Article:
I’ll venture some tellings here, if only because I’m re-reading Dion Fortune’s The Training and Work of an Initiate*, and Fortune addresses this topic. (Don’t we all read things to confirm what we already suspect? The awen stalks and finds us in spite of our circumstances and resistances.) Like many of us, Lorna’s learned her path largely by walking it herself, not always an easy or comfortable journey. For her as Bard and awenydd, showings are a kind of native territory.

Fortune tackles the “default setting” of human consciousness (allow for 1930s pronouns and gender reference):

The great majority of our fellow-men are willing to take the world as they find it, and so long as it does not treat them too hardly, they are content.

Given current world events and the growing sense of dis-ease issuing from so many directions, you’d not be wrong if you conclude that fewer people today remain content to “take the world as they find it.”

Fortune continues:

Others, however, question what lies beyond the world as they see it, and until they learnt the answer to this question, suffer from the divine discontent which has for ever urged men to “seek beyond the skyline, where the strange roads go down.”

This is our given: the itch, the pain, the hunger that won’t go away merely because parents, partners, politicians or our own painful (un)common sense tells us to ignore the raw nerve of our discontent. “Times like these” can indeed serve as a fine prod to awakening that discontent in  more of us. All this we know — too well.

Most men are also inclined to take for granted the inevitableness of suffering, and unless they are brought into personal contact with some flagrant case, or are themselves victims, they offer no protest.

We also know, or suspect, that we’ve been able to afford such complacency thus far because for so many, comparative physical prosperity, ease and stability in the West have sheltered us from many the worst forms of suffering commonplace elsewhere in the world. (As compensation, we may corner the market on psychic suffering and all the secondary physical fallout it can generate.)

But even in the West  this has never been true for all (our temporary exemption has expired), and it’s no longer true for increasing numbers of people. Glib proverbs like “The world is a school where the sleeping are woken up,” however true they might be, offer little comfort or guidance at such times. “Everything happens for a reason” doesn’t offer squat beyond pop psychology. (I want strategies, techniques, tools to use!) Cracks in the dike are starting to show everywhere — cracks that government spending on physical infrastructure, however necessary, will not alleviate.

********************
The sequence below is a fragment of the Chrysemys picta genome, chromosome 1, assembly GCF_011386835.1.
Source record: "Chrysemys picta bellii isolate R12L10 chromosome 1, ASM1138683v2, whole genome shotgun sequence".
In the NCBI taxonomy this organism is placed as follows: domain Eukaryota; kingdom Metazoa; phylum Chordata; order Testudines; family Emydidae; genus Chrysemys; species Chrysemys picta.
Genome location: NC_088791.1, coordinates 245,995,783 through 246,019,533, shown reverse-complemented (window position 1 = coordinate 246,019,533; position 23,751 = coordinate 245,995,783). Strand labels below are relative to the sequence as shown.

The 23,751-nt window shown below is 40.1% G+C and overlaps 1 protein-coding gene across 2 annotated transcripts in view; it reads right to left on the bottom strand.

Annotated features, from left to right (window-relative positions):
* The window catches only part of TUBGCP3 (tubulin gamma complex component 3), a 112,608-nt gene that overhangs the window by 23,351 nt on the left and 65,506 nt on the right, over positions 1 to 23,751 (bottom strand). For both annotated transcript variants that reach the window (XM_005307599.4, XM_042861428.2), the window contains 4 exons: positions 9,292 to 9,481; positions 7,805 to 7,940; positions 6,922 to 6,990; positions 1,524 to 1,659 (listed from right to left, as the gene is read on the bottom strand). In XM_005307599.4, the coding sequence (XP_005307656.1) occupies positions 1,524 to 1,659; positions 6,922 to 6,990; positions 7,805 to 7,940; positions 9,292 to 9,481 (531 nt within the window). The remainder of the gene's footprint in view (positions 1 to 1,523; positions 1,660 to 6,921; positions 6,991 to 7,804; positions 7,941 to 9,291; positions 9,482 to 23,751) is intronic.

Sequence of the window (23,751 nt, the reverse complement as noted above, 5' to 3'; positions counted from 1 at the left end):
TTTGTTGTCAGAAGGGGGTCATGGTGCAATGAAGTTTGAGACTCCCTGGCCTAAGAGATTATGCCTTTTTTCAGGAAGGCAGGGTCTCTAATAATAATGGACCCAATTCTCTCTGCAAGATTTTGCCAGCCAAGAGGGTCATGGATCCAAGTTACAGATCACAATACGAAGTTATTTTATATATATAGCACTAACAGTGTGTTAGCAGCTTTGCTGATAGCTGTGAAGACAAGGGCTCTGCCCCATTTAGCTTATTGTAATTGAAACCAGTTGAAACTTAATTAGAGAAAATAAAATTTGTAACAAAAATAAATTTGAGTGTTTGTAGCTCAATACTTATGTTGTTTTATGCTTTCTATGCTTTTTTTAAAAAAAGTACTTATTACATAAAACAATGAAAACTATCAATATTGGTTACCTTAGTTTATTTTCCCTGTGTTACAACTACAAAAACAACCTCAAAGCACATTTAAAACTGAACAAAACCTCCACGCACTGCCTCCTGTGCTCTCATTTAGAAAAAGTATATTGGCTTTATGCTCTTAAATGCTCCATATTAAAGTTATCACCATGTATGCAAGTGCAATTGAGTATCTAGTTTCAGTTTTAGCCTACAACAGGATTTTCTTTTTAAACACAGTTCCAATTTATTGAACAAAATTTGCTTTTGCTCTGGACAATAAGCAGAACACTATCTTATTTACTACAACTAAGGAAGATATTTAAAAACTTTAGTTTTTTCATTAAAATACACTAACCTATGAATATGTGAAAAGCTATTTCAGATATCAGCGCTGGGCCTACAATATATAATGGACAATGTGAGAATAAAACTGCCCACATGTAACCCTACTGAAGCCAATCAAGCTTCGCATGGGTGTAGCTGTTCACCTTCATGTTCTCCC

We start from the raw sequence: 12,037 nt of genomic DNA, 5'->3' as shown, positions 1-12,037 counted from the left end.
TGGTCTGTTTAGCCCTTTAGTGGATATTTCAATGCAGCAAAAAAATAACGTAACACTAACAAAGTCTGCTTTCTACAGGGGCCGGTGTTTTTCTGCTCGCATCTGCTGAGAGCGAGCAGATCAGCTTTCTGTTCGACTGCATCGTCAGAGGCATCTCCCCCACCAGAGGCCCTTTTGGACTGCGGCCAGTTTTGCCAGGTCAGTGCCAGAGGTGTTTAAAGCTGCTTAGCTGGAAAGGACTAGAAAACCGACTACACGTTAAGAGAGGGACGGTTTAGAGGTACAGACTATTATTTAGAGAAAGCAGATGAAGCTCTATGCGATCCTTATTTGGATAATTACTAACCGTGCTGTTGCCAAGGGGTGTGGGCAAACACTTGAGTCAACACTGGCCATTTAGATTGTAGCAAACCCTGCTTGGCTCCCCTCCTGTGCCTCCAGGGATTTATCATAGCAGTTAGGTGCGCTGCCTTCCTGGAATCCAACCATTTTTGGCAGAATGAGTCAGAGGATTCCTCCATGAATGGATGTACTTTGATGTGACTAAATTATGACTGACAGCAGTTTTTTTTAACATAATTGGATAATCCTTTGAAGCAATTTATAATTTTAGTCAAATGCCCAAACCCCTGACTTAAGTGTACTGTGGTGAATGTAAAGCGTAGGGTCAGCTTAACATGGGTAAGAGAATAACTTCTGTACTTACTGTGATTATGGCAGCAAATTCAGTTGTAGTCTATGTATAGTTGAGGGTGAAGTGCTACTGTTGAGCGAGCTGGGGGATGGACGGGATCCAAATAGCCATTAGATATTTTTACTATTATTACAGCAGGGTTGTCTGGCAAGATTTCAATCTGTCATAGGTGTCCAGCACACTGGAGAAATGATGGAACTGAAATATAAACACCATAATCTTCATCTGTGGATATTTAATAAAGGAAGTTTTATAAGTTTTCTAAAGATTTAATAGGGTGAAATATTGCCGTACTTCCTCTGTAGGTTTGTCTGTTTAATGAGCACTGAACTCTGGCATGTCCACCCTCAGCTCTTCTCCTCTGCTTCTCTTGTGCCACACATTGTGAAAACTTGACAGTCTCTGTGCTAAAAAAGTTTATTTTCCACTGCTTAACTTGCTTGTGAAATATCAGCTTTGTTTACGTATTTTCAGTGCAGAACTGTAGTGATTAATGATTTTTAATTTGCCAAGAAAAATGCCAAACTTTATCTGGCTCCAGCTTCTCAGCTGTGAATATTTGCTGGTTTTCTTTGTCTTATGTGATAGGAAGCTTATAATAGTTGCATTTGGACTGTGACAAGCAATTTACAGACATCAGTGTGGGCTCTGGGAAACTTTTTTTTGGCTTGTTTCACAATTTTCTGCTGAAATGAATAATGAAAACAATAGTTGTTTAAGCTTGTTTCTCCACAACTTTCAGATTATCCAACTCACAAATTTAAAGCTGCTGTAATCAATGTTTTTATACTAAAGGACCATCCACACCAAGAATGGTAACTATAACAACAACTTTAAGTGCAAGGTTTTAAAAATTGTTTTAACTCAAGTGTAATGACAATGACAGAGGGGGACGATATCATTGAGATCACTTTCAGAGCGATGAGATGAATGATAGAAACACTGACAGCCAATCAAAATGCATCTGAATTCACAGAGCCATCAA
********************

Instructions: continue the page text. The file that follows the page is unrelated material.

But Fortune goes on to describe the experience of those who’ve launched themselves on a spiritual quest. You make a start and immediately you’re no longer in “lands we know.” Your footing yields, the path twists and dips and disappears most disconcertingly. Friends are usually no help. One or two may be on their own quests, but it’s rare that you can travel together — or that a companion can offer much assistance if you do.

At times, just to add to your trouble, you feel the golden chance slipping past, or sense the outlines of an open door that’s still invisible in front of you. Somehow you know, maddeningly, that it stands there waiting for you nevertheless. That it might be slowly closing. That now’s the time to go through — if only you could. But such convictions help not at all. Instead, with each subtle opportunity here — passing — gone — they increase the torment.

Fortune gets her finger on the pulse:

It is true that, although glorious glimpses are caught by the intuition unaided by the intellect, much more is lost from sheer inability on the part of the student to grasp the significance of his opportunity. Infinite things can be perceived by the spiritual intuition, but unless the intellect be fitted to cooperate, these things can seldom be rendered of practical avail for the solution of world-problems. The mystic has his moments of ecstatic emotion during which he reaches great heights, but he is seldom able to bring back water from the wells of life for those he has left behind. It is only when each vehicle of consciousness in man is in perfect correlation that the current of inspiration can flow through him and be translated into manifestation in the physical world in which we are living today; and while a man can learn great things and store them in his subconscious mind, it is only during the life in which he has learnt to correlate his vehicles so that he can bring the spiritual through into manifestation, that he can be of service to his fellow men (Fortune, p. 20).

There’s plenty here to unwrap. I read “only when each vehicle of consciousness is in perfect correlation” and I think, “Well, screw it! That’s never happening! Diagnose the problem but then calmly tell me why the solution will always be out of reach! ‘Perfect correlation’?! Are you f***ing kidding me?!”

But we can cut ourselves some slack. As Lorna notes above, we already receive an immense outpouring of “water from the wells of life” from poets and singers, philosophers and bards who do know about the journey and about getting lost. Many already “serve their fellow men” in ways that may be deeply imperfect but still arrive and feed that hunger, ways just as deeply welcome and needed. Lacking any perfect channel, I’ll take all the blessedly imperfect ones around me as my models. Neither I nor anyone else needs to be “perfect” to make a start, or achieve things of value. False prerequisite number 1!